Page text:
Finding the funds for gear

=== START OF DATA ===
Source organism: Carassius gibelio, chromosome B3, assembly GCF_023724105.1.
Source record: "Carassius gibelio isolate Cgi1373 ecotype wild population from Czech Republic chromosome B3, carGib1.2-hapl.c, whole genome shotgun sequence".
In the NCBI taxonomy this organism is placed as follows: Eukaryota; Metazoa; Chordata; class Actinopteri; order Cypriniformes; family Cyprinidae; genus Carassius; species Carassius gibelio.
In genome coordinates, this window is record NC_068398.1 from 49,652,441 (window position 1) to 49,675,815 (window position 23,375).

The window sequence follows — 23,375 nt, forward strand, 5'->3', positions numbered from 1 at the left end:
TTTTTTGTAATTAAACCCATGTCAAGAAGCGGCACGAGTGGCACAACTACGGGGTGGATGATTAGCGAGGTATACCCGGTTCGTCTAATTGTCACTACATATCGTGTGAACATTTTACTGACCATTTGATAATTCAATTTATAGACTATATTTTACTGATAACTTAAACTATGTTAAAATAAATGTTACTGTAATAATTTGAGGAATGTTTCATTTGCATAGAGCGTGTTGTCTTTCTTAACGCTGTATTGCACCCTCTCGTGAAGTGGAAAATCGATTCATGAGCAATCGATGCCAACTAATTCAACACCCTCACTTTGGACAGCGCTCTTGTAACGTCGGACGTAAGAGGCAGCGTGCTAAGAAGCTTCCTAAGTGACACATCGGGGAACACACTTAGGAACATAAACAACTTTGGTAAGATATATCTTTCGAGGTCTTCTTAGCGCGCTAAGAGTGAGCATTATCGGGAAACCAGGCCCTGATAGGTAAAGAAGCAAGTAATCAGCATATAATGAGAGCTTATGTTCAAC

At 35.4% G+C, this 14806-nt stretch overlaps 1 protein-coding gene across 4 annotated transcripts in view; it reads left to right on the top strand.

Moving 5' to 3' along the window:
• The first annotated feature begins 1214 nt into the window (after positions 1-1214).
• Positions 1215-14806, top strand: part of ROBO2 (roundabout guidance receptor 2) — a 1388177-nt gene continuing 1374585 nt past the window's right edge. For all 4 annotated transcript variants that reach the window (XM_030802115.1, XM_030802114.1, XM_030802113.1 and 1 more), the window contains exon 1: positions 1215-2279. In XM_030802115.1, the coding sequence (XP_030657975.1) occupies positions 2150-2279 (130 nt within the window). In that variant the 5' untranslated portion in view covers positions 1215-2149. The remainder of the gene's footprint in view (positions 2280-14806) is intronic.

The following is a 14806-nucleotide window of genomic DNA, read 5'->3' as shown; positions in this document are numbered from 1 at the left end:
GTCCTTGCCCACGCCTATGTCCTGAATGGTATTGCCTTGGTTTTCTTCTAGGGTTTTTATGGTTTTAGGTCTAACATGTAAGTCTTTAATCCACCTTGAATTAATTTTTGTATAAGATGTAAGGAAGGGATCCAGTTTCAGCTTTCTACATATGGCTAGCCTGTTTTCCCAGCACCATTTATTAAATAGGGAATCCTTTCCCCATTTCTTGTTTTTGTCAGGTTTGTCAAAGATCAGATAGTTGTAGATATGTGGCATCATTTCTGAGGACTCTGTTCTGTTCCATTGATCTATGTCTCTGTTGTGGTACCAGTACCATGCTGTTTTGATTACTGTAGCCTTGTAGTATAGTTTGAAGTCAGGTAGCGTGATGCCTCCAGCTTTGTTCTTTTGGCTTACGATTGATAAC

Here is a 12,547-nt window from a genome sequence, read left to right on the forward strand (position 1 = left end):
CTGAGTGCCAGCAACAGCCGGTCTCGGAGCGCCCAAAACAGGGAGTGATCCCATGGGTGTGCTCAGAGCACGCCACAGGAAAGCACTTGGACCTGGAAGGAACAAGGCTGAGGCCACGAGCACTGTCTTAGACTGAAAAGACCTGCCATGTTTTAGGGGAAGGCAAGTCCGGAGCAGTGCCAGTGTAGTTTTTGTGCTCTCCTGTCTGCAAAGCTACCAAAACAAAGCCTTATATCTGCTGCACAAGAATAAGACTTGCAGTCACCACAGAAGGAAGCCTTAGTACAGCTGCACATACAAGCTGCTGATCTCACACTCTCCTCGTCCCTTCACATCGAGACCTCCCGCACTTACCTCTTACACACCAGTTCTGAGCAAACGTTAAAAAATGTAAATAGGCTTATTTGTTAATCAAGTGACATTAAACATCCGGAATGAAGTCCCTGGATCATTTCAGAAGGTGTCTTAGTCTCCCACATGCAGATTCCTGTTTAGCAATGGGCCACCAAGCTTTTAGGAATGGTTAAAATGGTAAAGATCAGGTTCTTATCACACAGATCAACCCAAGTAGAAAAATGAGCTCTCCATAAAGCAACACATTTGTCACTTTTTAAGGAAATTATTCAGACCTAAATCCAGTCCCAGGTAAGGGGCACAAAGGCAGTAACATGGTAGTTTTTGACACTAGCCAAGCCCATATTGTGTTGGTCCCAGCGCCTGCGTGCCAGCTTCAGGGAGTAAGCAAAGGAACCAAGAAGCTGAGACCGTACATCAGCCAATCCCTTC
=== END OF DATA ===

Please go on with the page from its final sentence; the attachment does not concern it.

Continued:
There is a credit crunch on. Lending is getting tight. That is what has been shouted from the headlines of the mainstream press for the past month or so. Interestingly, while those papers have been painting a bleak picture for the mining supply sector, the reality is quite different. Funding is available and mining industry suppliers seem well-placed to get it.There will be more of an emphasis on proving a business case then there has been in recent times. That is really a return to the way things were.Being able to show the company has good, experienced leadership and a plan to get through the tough times also will be a benefit. For some businesses this could be tough. A raft of new companies formed to ride the mining industry wave have never experienced really hard times.Commonwealth Bank executive general manager local business banking Symon Brewis-Weston said there was capital available for small to medium-sized businesses.“Credit is tight if you look at the top end of town,” he said. “But certainly not on our lending base [small business]. Our lending volumes and application amounts haven’t fallen at all. “There are funds available for mining contractors and manufacturers.”Indeed, the Commonwealth wants to grow its volume of lending to that sector and other small business areas. “I haven’t seen any sign that the other majors are starting to pull back either,” Brewis-Weston said.“Banks would rather lend to small business than write a big cheque to a big company.”Brewis-Weston said the Commonwealth was keen to grow its equipment finance business.“Of course, very specialised equipment may require the business to put up more equity because of the difficulty we would have in selling it,” he said.Small Business Development Corporation managing director Stephen Moir said banks were seeking greater collateral.“Banks have always demanded high collateral from small business but now it’s up to 95 or 100 per cent,” Moir said.“When evaluating a loan application, banks will also be looking for a good track record of repayments on past loans, regular banking habits, good profitability in the business and up-to-date accounts.“Good projects will get financed, so presenting well-planned business concepts, clearly costed, with realistic financial projections on how the borrower intends to repay the loan will show the application in the best light and will likely get a favourable response.“The best thing to do is to get the right advice before you show up to the bank.”GE Commercial Finance managing director equipment finance Kerri Thompson said money was there for those who could make a sound case.“We’d be looking to help those companies that are looking to invest in their productivity,” she said. “It makes them more viable in the long term.“The volume is going to come back. When it does you want to be in a position to take advantage of it.”However, there are still tight times to navigate. The speed of the downturn has many businesses reeling. Those companies with sound plans in place will find it much easier to get finance.“If revenues are dropping, how is the company dealing with that?” Thompson asked.“If the company can show a great leadership team that can react to the changing environment, then that will help.”“We’re looking for teams that are capable of operating in a changing market.”These people may not have gotten it right the first time they encountered tough times, but it is good if they can show that they learned from their mistakes.They also need to show that they have looked at different ways the market may react.“Scenario A might be what you forecast your market will do,” Thompson said. “But tell me what Scenario B might look like. What might your reaction to that be? Then Scenario C, where revenue really drops off significantly. What would you do then?“It’s having that plan.”Having good systems in place also is important. Keeping a weather eye on the market is essential. What is the market doing? How will it impact on the business? “Having people who can do that sort of analysis helps,” Thompson said.“Your most important system is your cash flow management system.”Brewis-Weston agreed. “The primary thing is the serviceability of the cash flow to be able to pay for the equipment,” he said. “Understanding the sources of your cash flow is important. It’s always preferable to have more than one debtor.”GE executive director mining financial services Richard Byrne said he had noticed that most of GE’s mining industry clients had pretty good systems in place.“I think a lot of our customers have been through these times before and know they have to be competitive.”The cyclical nature of the mining industry has helped make the sector better prepared to handle sharp downturns.“You usually get great stories from the mining industry because those guys have been through these sort of downturns before,” Thompson said. “In some cases they are really honest with you. We’re looking for that honesty and the reality of what they can do and what the constraints will be on them. Having that detail around the plan is really important.”Constraints, for example, could be the cost of laying off staff. The plan may call for a percentage of staff to be removed if turnover falls, but how much will that cost the business in terms of redundancies.Another side of that honesty is being upfront with a lender whenever there is a problem. This can prevent problems later on.“If there is a problem they have to be able to talk to us,” Byrne said. “That can help us restructure their repayments around foreseeable incidents.”Thompson said GE had restructured company’s repayments in the past – the most recent examples being during the floods in Queensland in early 2008.“We structured payment holidays in some cases,” she said. Another option for mining suppliers is to make use of the equipment they already own to raise further funds.Thompson said they could opt to sell that gear and lease it back. “That’s for those not making expansion moves but just freeing up some capital.”This story was originally published in Australia’s Mining Monthly magazine.